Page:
As for the player challenge vs character challenge dichotomy: either the game has to directly challenge the players-as-characters sometimes or everything has to be left to numeric abstraction. Numeric abstraction isn't always the best means of resolution, and - as you note - is almost always level-dependent at least in the WotC editions. Which means, challenging the players is IMO fair game.
 


Pedantic

Legend
Skills, generally, get better with level; thus skill challenges are not in themselves level-agnostic.
Skill challenges used a leveled DC system. A DM could assign a hostage negotiation as either a level 4 or level 15 challenge, and generally expect a level 4 or level 15 party to have about the same odds of success, respectively. There is no strict guideline on how to assign a level to a specific challenge, so you can reasonably use the system to handle anything you want to resolve using a skill challenge independently of the PC's level.

I personally don't think this is a good or desirable thing, but the system does work to that end.
 

Fanaelialae

Legend
And therefore it is level dependent.
Alternate-universe level dependency, perhaps. As I said, the player opted to have an actual dance off with the DM, rather than rolling, so it was effectively level independent. Though it would have admittedly been level dependent had we opted to roll.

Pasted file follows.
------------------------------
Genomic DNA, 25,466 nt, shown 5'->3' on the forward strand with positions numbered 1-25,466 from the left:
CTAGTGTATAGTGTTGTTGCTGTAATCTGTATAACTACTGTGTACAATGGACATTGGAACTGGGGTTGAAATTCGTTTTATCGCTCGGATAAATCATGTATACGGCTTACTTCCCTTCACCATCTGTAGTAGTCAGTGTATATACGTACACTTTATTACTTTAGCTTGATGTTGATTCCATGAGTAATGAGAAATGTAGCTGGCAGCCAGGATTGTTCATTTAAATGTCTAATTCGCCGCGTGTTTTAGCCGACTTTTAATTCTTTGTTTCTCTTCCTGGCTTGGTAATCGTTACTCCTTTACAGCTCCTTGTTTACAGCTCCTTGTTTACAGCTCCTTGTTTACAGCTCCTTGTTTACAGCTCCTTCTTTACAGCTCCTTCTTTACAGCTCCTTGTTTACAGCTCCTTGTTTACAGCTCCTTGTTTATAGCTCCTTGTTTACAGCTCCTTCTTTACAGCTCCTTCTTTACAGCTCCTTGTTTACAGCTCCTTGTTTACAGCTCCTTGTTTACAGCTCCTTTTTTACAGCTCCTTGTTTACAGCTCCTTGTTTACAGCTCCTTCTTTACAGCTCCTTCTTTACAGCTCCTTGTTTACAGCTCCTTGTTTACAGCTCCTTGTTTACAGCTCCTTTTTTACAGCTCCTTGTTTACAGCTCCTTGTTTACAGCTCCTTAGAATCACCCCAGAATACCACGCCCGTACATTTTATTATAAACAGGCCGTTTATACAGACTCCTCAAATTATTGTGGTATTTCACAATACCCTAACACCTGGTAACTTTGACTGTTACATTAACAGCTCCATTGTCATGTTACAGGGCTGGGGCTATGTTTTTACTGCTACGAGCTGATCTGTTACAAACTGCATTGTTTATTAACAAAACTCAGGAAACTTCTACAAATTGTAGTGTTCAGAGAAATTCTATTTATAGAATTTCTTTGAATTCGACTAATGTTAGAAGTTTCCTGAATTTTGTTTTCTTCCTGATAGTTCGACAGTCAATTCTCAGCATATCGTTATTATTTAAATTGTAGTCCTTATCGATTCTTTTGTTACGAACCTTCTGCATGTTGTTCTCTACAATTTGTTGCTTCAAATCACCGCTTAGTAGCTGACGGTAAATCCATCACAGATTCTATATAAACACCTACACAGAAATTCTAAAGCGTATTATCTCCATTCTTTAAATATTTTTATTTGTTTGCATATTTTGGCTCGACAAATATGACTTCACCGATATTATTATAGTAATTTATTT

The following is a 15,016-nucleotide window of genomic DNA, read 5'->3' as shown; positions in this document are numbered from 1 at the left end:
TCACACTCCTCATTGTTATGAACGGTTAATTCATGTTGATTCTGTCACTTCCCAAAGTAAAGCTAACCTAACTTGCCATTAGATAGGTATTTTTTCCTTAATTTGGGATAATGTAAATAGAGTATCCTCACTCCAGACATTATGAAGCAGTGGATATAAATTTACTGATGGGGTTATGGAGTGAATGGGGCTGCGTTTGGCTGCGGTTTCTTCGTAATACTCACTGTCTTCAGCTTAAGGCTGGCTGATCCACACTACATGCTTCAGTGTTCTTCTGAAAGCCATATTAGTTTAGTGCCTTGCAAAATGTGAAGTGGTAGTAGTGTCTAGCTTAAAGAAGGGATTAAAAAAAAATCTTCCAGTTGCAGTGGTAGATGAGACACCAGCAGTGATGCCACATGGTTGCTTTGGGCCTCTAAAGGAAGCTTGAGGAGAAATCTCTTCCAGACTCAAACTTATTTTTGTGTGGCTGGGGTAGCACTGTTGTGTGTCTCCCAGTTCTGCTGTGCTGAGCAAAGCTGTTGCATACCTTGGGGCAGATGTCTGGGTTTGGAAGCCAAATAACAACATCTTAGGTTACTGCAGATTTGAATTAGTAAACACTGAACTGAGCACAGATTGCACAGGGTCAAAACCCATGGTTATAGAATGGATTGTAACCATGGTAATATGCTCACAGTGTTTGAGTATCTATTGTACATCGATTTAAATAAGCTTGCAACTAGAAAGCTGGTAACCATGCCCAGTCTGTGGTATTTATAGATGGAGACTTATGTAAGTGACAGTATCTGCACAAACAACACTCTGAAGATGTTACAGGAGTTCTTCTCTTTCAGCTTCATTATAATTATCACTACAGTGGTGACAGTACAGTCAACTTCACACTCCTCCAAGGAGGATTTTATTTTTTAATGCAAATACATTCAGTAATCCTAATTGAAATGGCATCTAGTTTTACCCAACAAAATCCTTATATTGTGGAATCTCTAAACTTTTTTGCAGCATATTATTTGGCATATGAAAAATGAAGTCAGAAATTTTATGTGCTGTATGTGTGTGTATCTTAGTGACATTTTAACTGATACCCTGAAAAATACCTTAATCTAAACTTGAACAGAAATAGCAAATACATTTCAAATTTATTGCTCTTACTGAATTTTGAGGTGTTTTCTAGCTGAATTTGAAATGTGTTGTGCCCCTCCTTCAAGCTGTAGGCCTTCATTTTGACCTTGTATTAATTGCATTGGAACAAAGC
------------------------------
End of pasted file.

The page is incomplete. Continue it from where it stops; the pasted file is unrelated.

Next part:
I mean, I specifically followed that with noting that the convincing was by doing things to shore up the NPC's support, not making Persuasion checks.

Alternate-universe level dependency, perhaps. As I said, the player opted to have an actual dance off with the DM, rather than rolling, so it was effectively level independent. Though it would have admittedly been level dependent had we opted to roll.
Understood on both of these. Which makes them Player challenges. Since player challenges are irrelevant to what character is being played, to me, they really are not role playing challenges. I mean they are... but they aren't if you know what I mean?

Nothing wrong with challenging the players, It's just the mood I'm in today I guess.
 

Fanaelialae

Legend
Understood on both of these. Which makes them Player challenges. Since player challenges are irrelevant to what character is being played, to me, they really are not role playing challenges. I mean they are... but they aren't if you know what I mean?

Nothing wrong with challenging the players, It's just the mood I'm in today I guess.
Well, the player could choose to dance however their character would, in which case it would be RP.

That really applies to almost anything in game beyond rolling dice without any description. If we're RPing a conversation with an NPC, I can choose to say what I think would get the NPC to do what I want. Or, assuming they aren't the same thing, I could choose to have my character say whatever I think my character would say. The latter is RP while the former is more what you seem to refer to as a player challenge.

Ultimately, I think both have their place in the game. RP can be a lot of fun, but on a night when we're trying to get stuff done the impractical RP approach can just end up annoying everyone else at the table. I think there's a time and a place for both.
 

EzekielRaiden

Follower of the Way
Skills, generally, get better with level; thus skill challenges are not in themselves level-agnostic.